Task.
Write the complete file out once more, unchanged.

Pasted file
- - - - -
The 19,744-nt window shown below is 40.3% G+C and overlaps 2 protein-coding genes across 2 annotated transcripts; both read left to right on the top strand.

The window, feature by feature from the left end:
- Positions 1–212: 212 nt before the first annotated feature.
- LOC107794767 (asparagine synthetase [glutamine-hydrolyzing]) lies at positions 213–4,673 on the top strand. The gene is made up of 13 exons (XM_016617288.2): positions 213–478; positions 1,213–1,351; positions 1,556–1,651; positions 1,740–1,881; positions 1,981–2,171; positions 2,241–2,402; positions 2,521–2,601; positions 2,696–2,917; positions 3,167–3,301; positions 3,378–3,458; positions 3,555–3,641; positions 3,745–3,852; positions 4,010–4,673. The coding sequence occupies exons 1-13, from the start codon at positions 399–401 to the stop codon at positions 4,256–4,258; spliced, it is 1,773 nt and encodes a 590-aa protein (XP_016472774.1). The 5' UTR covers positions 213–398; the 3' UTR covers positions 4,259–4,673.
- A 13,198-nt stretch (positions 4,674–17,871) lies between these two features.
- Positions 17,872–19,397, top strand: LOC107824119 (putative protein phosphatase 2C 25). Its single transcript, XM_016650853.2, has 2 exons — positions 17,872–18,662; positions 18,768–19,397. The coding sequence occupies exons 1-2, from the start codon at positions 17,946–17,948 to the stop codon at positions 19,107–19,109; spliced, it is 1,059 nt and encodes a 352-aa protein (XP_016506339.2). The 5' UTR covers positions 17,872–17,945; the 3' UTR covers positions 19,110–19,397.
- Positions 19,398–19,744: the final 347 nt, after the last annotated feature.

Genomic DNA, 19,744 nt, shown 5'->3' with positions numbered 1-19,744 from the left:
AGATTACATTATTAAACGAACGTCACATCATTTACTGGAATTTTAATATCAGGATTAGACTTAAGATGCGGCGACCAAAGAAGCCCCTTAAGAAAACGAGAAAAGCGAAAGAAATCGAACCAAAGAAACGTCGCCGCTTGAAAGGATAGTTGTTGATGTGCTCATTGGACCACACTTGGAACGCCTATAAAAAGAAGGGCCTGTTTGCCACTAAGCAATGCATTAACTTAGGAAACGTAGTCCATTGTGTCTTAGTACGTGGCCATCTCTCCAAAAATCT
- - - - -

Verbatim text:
The 19,744-nt window shown below is 40.3% G+C and overlaps 2 protein-coding genes across 2 annotated transcripts; both read left to right on the top strand.

The window, feature by feature from the left end:
- Positions 1–212: 212 nt before the first annotated feature.
- LOC107794767 (asparagine synthetase [glutamine-hydrolyzing]) lies at positions 213–4,673 on the top strand. The gene is made up of 13 exons (XM_016617288.2): positions 213–478; positions 1,213–1,351; positions 1,556–1,651; positions 1,740–1,881; positions 1,981–2,171; positions 2,241–2,402; positions 2,521–2,601; positions 2,696–2,917; positions 3,167–3,301; positions 3,378–3,458; positions 3,555–3,641; positions 3,745–3,852; positions 4,010–4,673. The coding sequence occupies exons 1-13, from the start codon at positions 399–401 to the stop codon at positions 4,256–4,258; spliced, it is 1,773 nt and encodes a 590-aa protein (XP_016472774.1). The 5' UTR covers positions 213–398; the 3' UTR covers positions 4,259–4,673.
- A 13,198-nt stretch (positions 4,674–17,871) lies between these two features.
- Positions 17,872–19,397, top strand: LOC107824119 (putative protein phosphatase 2C 25). Its single transcript, XM_016650853.2, has 2 exons — positions 17,872–18,662; positions 18,768–19,397. The coding sequence occupies exons 1-2, from the start codon at positions 17,946–17,948 to the stop codon at positions 19,107–19,109; spliced, it is 1,059 nt and encodes a 352-aa protein (XP_016506339.2). The 5' UTR covers positions 17,872–17,945; the 3' UTR covers positions 19,110–19,397.
- Positions 19,398–19,744: the final 347 nt, after the last annotated feature.

Genomic DNA, 19,744 nt, shown 5'->3' with positions numbered 1-19,744 from the left:
AGATTACATTATTAAACGAACGTCACATCATTTACTGGAATTTTAATATCAGGATTAGACTTAAGATGCGGCGACCAAAGAAGCCCCTTAAGAAAACGAGAAAAGCGAAAGAAATCGAACCAAAGAAACGTCGCCGCTTGAAAGGATAGTTGTTGATGTGCTCATTGGACCACACTTGGAACGCCTATAAAAAGAAGGGCCTGTTTGCCACTAAGCAATGCATTAACTTAGGAAACGTAGTCCATTGTGTCTTAGTACGTGGCCATCTCTCCAAAAATCT